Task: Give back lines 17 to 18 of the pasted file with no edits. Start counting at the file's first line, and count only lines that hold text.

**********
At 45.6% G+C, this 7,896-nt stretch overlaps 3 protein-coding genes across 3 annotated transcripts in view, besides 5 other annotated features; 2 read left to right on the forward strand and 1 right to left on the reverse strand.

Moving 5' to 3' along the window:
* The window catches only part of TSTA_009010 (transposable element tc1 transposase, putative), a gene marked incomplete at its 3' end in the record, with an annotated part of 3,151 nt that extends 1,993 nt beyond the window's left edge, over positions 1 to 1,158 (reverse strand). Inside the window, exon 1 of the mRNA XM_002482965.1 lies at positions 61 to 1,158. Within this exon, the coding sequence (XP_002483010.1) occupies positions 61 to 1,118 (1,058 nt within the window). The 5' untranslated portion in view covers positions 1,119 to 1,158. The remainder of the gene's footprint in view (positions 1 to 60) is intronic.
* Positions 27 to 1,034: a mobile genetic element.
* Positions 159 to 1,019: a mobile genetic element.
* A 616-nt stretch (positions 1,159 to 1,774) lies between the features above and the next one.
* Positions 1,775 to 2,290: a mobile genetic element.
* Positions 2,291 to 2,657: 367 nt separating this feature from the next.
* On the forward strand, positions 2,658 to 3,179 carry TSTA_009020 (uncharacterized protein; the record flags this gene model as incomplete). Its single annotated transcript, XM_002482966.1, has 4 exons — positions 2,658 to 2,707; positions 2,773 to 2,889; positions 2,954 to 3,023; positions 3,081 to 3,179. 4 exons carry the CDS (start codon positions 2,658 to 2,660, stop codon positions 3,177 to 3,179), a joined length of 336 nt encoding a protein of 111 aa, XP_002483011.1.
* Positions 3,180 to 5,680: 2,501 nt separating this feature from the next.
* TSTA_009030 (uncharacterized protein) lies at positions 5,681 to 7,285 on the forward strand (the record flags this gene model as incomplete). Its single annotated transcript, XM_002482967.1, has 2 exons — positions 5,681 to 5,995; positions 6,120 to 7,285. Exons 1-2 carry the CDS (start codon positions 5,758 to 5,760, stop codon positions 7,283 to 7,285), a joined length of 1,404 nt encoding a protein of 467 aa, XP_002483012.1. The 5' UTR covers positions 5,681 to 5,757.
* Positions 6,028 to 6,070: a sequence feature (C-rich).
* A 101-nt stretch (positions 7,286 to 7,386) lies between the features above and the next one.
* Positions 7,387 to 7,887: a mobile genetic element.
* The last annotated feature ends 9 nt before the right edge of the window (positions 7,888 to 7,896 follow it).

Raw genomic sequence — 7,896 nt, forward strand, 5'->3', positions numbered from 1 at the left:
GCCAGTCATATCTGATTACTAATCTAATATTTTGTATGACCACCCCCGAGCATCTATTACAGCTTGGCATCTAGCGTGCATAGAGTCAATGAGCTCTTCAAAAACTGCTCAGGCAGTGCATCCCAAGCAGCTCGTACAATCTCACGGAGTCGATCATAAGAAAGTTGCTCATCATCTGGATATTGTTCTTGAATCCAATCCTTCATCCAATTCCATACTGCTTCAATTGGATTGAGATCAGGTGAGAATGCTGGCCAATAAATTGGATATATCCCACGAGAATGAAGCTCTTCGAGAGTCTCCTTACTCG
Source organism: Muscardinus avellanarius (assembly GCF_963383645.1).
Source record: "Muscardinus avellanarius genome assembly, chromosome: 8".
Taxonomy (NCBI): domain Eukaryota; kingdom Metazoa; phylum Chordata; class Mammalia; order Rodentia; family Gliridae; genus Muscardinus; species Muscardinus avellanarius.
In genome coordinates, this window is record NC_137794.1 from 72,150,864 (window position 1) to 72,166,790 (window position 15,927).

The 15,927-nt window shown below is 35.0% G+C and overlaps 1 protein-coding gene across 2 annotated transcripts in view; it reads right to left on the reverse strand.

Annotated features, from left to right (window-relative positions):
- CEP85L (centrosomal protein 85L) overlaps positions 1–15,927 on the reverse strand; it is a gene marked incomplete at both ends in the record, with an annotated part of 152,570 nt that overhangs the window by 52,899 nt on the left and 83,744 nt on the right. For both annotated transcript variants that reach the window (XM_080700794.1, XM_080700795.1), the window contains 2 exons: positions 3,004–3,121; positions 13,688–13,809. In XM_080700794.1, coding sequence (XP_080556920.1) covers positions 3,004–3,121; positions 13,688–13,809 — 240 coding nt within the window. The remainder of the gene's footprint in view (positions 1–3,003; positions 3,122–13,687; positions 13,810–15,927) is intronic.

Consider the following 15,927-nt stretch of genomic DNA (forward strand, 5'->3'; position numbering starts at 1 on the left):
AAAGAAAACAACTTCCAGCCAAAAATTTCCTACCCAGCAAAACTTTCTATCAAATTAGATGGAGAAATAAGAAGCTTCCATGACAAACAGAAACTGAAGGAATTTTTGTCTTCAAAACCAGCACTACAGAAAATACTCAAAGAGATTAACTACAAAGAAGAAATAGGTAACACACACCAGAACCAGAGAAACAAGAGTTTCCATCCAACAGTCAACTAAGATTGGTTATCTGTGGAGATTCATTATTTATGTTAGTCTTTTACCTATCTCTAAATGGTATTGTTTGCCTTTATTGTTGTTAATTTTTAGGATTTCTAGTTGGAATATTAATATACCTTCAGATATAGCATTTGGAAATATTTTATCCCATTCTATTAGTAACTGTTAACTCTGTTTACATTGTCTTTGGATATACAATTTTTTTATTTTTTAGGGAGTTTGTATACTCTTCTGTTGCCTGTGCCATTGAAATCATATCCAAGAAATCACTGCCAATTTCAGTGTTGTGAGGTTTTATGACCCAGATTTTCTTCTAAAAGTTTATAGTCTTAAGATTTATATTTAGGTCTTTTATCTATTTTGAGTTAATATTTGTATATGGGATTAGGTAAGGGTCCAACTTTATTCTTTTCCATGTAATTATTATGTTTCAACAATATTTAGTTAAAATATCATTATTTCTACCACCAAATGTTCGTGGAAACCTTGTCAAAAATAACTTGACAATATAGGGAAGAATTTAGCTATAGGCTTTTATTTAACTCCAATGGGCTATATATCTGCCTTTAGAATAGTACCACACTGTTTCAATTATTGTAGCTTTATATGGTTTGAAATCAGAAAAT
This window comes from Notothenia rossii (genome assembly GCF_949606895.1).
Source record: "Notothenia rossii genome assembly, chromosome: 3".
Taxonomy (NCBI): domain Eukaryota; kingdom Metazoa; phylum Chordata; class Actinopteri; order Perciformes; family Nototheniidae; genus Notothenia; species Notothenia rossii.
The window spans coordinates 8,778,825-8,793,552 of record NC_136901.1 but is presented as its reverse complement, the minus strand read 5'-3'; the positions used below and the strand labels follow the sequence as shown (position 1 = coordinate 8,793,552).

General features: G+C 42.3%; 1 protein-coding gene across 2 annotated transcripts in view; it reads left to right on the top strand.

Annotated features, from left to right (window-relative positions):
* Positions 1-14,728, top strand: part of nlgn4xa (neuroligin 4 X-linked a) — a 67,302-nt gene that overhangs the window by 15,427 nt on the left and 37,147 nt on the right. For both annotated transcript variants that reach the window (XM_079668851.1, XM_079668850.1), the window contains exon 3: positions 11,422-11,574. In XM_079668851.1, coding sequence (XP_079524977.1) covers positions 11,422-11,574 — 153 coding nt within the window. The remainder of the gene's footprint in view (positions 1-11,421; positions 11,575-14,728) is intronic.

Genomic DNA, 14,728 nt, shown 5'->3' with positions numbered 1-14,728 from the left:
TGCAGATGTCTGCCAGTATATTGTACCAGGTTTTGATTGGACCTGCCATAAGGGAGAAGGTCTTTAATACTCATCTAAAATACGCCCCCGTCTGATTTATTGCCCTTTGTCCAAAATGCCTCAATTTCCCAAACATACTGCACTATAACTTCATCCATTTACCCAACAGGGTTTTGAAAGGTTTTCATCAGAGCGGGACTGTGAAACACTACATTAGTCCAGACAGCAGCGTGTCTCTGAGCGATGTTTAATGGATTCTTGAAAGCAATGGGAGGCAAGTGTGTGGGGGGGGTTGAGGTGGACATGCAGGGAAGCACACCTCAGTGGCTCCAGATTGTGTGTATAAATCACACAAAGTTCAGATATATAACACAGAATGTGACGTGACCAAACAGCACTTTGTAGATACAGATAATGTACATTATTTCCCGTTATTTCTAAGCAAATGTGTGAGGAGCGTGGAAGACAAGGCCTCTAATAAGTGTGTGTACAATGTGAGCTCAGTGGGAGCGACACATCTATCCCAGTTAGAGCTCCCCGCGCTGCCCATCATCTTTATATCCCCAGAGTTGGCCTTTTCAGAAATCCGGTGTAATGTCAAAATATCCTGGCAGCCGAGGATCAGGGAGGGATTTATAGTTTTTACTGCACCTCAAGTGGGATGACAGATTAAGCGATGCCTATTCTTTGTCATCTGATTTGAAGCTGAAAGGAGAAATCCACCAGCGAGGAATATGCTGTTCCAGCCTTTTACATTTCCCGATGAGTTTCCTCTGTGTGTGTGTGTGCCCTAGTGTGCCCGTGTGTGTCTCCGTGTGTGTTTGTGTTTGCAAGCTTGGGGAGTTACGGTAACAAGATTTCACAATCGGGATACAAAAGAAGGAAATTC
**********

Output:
GCCAGTCATATCTGATTACTAATCTAATATTTTGTATGACCACCCCCGAGCATCTATTACAGCTTGGCATCTAGCGTGCATAGAGTCAATGAGCTCTTCAAAAACTGCTCAGGCAGTGCATCCCAAGCAGCTCGTACAATCTCACGGAGTCGATCATAAGAAAGTTGCTCATCATCTGGATATTGTTCTTGAATCCAATCCTTCATCCAATTCCATACTGCTTCAATTGGATTGAGATCAGGTGAGAATGCTGGCCAATAAATTGGATATATCCCACGAGAATGAAGCTCTTCGAGAGTCTCCTTACTCG
Source organism: Muscardinus avellanarius (assembly GCF_963383645.1).